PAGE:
My Desktop

For the curious, this is what my desktop background looks like. I think the (original) quote accompanying the avatar is one of the most important ideas I live by as a writer.


Do any of y’all have desktop designs that are writing-related or inspiring for your work?

New YouTube channel for writing videos

I’ve decided to start video-blogging about writing-related things. Sometimes I will post how-tos on things I know how to do in the writing world, and sometimes I will post personal perspectives. You can subscribe to my new YouTube channel at Channel JulieSondra.

Here is my video on writing query letters:

And here is my video on how I got my agent:

Feel free to let me know in the comments of this blog post or the comments of the YouTube videos whether you’d like me to do a video on any particular topic. It should be noted that optional captions are always installed in my videos for anyone who needs/wants them.

Old journals from fifth grade

I’ve been going through some old journals from when I was a child.  I found this hilarious “About Me” packet I had to fill out in fifth grade—full of prompts asking me to provide answers to unimaginative questions that everyone asks kids.

In asking what I wanted to be when I grew up, it said “When I grow up, I want to be a . . . ”

I wanted to be an author.

So I wrote “author” and then I corrected the prompt above by changing “a” to “an.”

That’ll show those jerks who can’t imagine that any kid would want to grow up to be something that starts with a vowel.

I also found this prompted journal entry for “What Makes Me Happy,” in which I announced that I liked writing and wanted to be a writer . . . and that “not having a boyfriend” made me happy.  Guess I was destined to be an aromantic asexual from a young age?

Word of the Day: Favonian

I subscribe to Word of the Day from, so I get neat words delivered to my inbox daily.  Today’s:

Word of the Day for Wednesday, January 3, 2007

favonian \fuh-VOH-nee-uhn\, adjective:
Pertaining to the west wind; soft; mild; gentle.

With dusk came cool, favonian breezes.

I LOVE this word. I want to start using it all the time, except I guess I don’t have that many occasions to talk about western wind.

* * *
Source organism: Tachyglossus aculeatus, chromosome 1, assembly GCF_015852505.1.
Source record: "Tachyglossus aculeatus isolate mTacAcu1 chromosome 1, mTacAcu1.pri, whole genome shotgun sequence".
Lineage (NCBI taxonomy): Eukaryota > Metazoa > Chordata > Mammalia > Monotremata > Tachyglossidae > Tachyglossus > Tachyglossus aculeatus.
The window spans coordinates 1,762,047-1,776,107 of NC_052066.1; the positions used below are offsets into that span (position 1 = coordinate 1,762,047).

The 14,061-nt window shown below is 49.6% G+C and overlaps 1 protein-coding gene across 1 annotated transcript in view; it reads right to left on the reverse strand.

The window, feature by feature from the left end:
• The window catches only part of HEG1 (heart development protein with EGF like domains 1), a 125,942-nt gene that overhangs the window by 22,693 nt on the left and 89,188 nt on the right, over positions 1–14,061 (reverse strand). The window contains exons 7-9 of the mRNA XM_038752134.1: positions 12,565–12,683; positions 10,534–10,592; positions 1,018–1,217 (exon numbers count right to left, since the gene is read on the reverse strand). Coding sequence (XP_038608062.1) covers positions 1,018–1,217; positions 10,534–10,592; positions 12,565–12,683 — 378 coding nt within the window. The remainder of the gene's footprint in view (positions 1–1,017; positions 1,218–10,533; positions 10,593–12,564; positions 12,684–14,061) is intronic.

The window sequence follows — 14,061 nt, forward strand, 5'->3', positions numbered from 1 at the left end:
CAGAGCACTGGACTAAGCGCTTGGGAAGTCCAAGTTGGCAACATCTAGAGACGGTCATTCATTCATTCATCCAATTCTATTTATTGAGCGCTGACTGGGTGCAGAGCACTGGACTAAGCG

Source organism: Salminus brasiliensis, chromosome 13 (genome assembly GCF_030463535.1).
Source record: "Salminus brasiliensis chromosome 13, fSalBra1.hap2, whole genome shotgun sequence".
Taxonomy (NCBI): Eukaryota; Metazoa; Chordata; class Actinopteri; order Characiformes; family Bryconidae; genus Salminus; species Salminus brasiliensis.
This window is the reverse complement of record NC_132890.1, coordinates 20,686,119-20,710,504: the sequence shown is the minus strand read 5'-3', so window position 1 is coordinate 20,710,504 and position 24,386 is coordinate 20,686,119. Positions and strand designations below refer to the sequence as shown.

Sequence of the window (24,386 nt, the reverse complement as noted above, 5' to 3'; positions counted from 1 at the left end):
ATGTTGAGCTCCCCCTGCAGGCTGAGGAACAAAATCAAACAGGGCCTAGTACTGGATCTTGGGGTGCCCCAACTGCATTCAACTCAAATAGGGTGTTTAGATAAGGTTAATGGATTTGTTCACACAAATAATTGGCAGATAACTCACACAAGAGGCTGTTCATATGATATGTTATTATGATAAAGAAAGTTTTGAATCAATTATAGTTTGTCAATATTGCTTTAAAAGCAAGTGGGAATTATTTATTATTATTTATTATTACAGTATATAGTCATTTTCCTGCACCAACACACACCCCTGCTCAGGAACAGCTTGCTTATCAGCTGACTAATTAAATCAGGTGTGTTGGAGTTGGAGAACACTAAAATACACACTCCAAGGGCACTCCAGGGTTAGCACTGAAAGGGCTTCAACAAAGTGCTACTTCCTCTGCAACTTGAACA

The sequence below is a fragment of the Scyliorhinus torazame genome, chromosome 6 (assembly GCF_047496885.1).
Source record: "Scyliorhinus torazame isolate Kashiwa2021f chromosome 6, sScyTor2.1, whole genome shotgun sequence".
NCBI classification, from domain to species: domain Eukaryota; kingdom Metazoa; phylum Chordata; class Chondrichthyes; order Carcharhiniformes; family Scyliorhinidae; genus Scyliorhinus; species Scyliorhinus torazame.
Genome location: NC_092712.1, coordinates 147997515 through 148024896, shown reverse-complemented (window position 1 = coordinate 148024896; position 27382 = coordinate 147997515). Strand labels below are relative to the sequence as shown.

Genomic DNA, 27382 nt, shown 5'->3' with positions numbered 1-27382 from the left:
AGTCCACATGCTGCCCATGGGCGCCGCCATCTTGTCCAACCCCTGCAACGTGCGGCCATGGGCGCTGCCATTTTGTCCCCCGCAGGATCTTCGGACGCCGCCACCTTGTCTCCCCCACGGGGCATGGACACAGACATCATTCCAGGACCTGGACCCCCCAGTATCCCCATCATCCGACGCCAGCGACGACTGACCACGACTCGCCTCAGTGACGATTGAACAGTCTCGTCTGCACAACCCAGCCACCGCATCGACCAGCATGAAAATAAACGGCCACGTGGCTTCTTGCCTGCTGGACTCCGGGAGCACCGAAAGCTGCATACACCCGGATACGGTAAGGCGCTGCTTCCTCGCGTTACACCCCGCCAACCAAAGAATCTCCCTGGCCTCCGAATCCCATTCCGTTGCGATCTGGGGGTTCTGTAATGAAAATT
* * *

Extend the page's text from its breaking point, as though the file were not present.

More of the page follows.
Can I use it to describe when a country star farts?

Movie Recommendation: Stranger Than Fiction

If you are a writer, or have ever fancied yourself one, you need to see the movie Stranger Than Fiction.

I went to a pre-screening with my friend and it was such a wonderful experience. I mean, seriously, when was the last time you can remember watching a movie while grinning practically the whole time, enthralled, actively involved and completely immersed in the story that you’re being shown?

I’ve been guilty of being a passive movie-watcher. There’s not a lot out there that impresses me. But once in a while there’s a movie that hits every nerve, makes me say “OH!” throughout, makes me completely relate to the characters and draws me right the hell in.

Stranger Than Fiction involves a rather interesting relationship between a writer and a character, and vice versa. It raises interesting questions about the nature of writing, of stories, of literature and story forms, of the duty of the creator and the created to their own respective worlds, with a nod at the weird little glimmer of reality where the two meet.

Will Ferrell usually plays a different kind of character, but in this I could totally believe in him as a stiff, numbers-obsessed IRS agent who’s suddenly in a situation he can’t puzzle out. Emma Thompson plays an AWESOME neurotic writer! While I was watching her I was like, “Oh my God. She GETS it.” Maggie Gyllenhaal was such a convincing bleeding-heart hippie baker . . . I was totally reminded of my college hippie days going to poetry jams. And Dustin Hoffman was his usual brilliant self—completely comfortable in the role of a literature professor who doesn’t appear to think it’s all that bizarre to be analyzing a story he’s become part of. (Queen Latifah was also in it, but I didn’t really have anything to say for or against her—I like her in everything else I’ve seen her in, but in this she felt like kind of an extra character.)

The last time I was this taken with a movie, it was also about writing. That movie was Adaptation.

Three words: Go see it.

Four words: Go see it NOW.